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The Internal Revenue Service (IRS) is not known for providing clear and easy to follow information. Unfortunately, the agency’s recent mailings to those who hold digital currencies provides yet another example of the confusing and misleading information the agency can provide.

What were the mailings?

As discussed in an earlier post, available here, the IRS sent mailings out to thousands of taxpayers who own digital currency. The agency stated the mailings were supposed to provide guidance on tax reporting obligations.

Is digital currency taxable?

Yes. Digital currency, or cryptocurrency, is subject to tax obligations. However, it is not the same as income or other savings accounts. As far as the IRS is concerned, cryptocurrency is a type of property. As with all other forms of property like real-estate and stocks, the IRS expects taxpayers to report any capital gains and losses that result from the sale of the property.

How does the IRS know about cryptocurrency holdings?

Bitcoin and other digital currency companies will issue the cryptocurrency holder a Form 1099-K if the holder makes more than 200 transactions per year and has gross cryptocurrency transactions that exceed $20,000. A copy is also sent to the IRS.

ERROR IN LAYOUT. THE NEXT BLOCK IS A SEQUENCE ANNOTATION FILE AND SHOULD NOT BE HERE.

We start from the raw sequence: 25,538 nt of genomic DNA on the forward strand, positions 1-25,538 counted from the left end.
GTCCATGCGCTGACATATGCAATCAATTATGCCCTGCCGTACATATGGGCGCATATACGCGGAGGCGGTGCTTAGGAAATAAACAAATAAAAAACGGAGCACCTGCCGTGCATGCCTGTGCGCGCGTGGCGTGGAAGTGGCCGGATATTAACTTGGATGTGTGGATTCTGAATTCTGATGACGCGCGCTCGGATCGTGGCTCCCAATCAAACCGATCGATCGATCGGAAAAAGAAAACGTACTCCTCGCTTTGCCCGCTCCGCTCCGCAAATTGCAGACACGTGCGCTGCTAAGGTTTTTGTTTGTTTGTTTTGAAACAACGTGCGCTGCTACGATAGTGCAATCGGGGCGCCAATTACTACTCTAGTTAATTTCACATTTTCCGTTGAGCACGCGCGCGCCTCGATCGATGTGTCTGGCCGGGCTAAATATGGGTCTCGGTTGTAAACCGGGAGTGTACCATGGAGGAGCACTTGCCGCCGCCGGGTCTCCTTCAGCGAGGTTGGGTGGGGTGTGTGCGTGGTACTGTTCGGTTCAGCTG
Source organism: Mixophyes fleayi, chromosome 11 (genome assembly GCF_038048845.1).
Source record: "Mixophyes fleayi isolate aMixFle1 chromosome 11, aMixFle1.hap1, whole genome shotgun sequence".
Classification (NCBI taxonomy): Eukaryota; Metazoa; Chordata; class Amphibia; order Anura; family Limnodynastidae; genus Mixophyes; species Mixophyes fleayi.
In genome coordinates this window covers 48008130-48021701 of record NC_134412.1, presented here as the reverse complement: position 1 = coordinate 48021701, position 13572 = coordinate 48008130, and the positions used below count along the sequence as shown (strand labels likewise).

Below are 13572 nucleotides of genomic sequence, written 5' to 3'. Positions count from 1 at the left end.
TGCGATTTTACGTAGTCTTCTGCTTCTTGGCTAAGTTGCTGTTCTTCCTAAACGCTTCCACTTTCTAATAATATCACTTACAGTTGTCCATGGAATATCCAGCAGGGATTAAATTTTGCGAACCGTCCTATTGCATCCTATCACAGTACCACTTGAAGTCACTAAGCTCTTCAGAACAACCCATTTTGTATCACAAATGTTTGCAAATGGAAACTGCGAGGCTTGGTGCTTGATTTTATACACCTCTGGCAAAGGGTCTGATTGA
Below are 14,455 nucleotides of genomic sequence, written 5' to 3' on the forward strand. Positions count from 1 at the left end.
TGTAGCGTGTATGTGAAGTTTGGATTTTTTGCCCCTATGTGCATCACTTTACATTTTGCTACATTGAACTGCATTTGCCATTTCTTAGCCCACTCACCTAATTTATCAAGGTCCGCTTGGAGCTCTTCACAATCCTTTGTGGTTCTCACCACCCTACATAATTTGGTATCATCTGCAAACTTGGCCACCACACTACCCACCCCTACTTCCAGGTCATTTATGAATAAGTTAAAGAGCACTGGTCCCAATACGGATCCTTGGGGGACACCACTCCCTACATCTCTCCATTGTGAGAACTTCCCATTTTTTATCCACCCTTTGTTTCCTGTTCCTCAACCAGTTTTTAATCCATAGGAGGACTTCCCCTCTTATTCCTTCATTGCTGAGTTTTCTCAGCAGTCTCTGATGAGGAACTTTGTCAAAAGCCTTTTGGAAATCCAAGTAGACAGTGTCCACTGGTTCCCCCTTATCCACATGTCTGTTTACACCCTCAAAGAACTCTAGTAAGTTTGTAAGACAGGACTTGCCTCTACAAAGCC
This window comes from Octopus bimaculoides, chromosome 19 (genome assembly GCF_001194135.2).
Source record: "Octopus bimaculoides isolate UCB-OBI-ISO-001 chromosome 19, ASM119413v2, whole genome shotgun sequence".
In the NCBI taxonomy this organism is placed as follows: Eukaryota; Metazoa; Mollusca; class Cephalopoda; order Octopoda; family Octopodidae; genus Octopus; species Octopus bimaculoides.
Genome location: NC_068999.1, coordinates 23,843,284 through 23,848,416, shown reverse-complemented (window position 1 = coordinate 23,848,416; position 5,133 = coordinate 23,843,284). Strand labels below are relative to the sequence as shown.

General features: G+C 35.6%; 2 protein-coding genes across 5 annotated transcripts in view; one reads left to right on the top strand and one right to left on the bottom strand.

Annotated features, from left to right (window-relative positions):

Why is this problematic?

An example provided by Coin Telegraph, a digital currency specific publication, explains why the total transaction report on the 1099-K is misleading. In this example, a taxpayer who purchases $10,000 in cryptocurrency and then sells the digital currency for $9,500. Although the taxpayer would have a capital loss of $500, the 1099-K would state the taxpayer had $19,500 because it lists the total transactions.

The IRS sent out thousands of mailings earlier this year encouraging taxpayers to report their cryptocurrency holdings. The correspondence refers the taxpayer to review information on Form 1099-K. These numbers are not helpful for IRS reporting purposes because, as noted above, taxpayers are generally only expected to report their capital gains or losses. This disparity could lead the IRS to have inappropriate tax obligation expectations and fuel confusion for taxpayers.